For decades, Science Fiction films have been used to examine almost every aspect of society and humanity. Mel Eslyn’s “Biosphere” uses its “Silent Running” tinged Sci-Fi surroundings to probe the insights of male friendship, and the perceptions of masculinity, sexuality, and gender fluidity.

Sterling K. Brown and Mark Duplass (Two of the best actors in today’s Independent Film arena) star as perhaps the only two people left on Earth.

Billy (Duplass) used to be President of the United States and may have caused the incident that began the near destruction of mankind. Ray (Brown) is Billy’s lifelong friend and a scientist who created a self-sustaining bio-dome for them to live in and conduct experiments to possibly save humanity.

Ray controls and examines the ecosystem that keeps the two men alive, the most important being two fish (named Sam and Diane). One of the fish dies, becoming a catalyst for a series of events that will challenge the two men’s perception of their place in one another’s lives and in the universe.

As a strange green light in the sky gets closer to the facility, biological happenings begin to alter the course of Billy and Ray’s lives and challenge their existing sexual identities.

As one of their bodies begins to change, Billy and Ray are confronted with previously unimaginable possibilities to save the human race and begin again.

Written by Eslyn and Duplass, “Biosphere” is not a stereotypical “Bro-Comedy” where sex and gender are the butt of offensive humor. The screenplay is smart and interesting, giving warmth to the ever-changing dynamics of the lead characters’ relationship.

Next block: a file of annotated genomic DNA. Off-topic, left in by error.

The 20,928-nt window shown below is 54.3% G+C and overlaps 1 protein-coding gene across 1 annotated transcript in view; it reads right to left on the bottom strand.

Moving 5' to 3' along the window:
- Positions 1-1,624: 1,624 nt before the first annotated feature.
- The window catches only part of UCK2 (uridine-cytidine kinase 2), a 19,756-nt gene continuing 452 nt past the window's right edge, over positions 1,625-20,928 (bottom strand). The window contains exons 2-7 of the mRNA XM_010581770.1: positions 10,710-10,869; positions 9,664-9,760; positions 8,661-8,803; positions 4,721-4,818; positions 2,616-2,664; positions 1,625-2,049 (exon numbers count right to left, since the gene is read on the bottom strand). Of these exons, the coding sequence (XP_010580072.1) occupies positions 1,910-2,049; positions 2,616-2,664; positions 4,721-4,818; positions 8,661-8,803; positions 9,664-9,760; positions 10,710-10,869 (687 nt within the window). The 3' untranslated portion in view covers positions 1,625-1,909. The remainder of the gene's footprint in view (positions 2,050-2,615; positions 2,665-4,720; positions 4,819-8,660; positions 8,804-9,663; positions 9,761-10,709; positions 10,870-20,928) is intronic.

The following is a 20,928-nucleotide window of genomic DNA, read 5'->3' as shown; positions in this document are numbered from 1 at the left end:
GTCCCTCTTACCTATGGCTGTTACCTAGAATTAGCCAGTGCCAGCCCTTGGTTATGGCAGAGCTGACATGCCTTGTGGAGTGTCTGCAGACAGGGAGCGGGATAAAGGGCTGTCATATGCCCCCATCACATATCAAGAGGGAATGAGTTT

Brown and Duplass prove themselves the perfect combination for this two-character piece. Each actor’s combined talents give Billy and Ray’s relationship a lived-in feel. The audience believes these men have known one another since childhood.

Eslyn is clever in his direction. The filmmaker allows for the personalities of his two characters to breathe, never drawing attention to the Sci-Fi attributes of the story. Once the screenplay’s deeper probing of gender “norms” reveals itself, Eslyn and his two leads have fun with the presentation.

In one of the film’s most delightful moments, the two men dance around and the picture dissolves into a sweet montage previously found in a Romantic Comedy. The sequence doesn’t play goofily but induces smiles and brings out the geniality of the piece.

This is not to say the film isn’t serious. Eslyn, Duplass, and Brown take a thoughtful look at important subjects that are spearheading the inclusive America of today.

While some of the picture’s events are indeed strange, this is not satire. This is an ambitious project that finds a natural humor dictated by character rather than plot points. The improbabilities play well due to the commitment of the actors and the dedicated sincerity of the script.

“Biosphere” is a unique little character piece with something important to say. This is a film that speaks to our times and sends out messages of inclusion and hope that are strong and from the heart.



Written by Mark Duplass & Mel Eslyn

Directed by Mel Eslyn

Starring Stering K. Brown & Mark Duplass

NR, 106 Minutes, Duplass Brothers Productions/IFC Films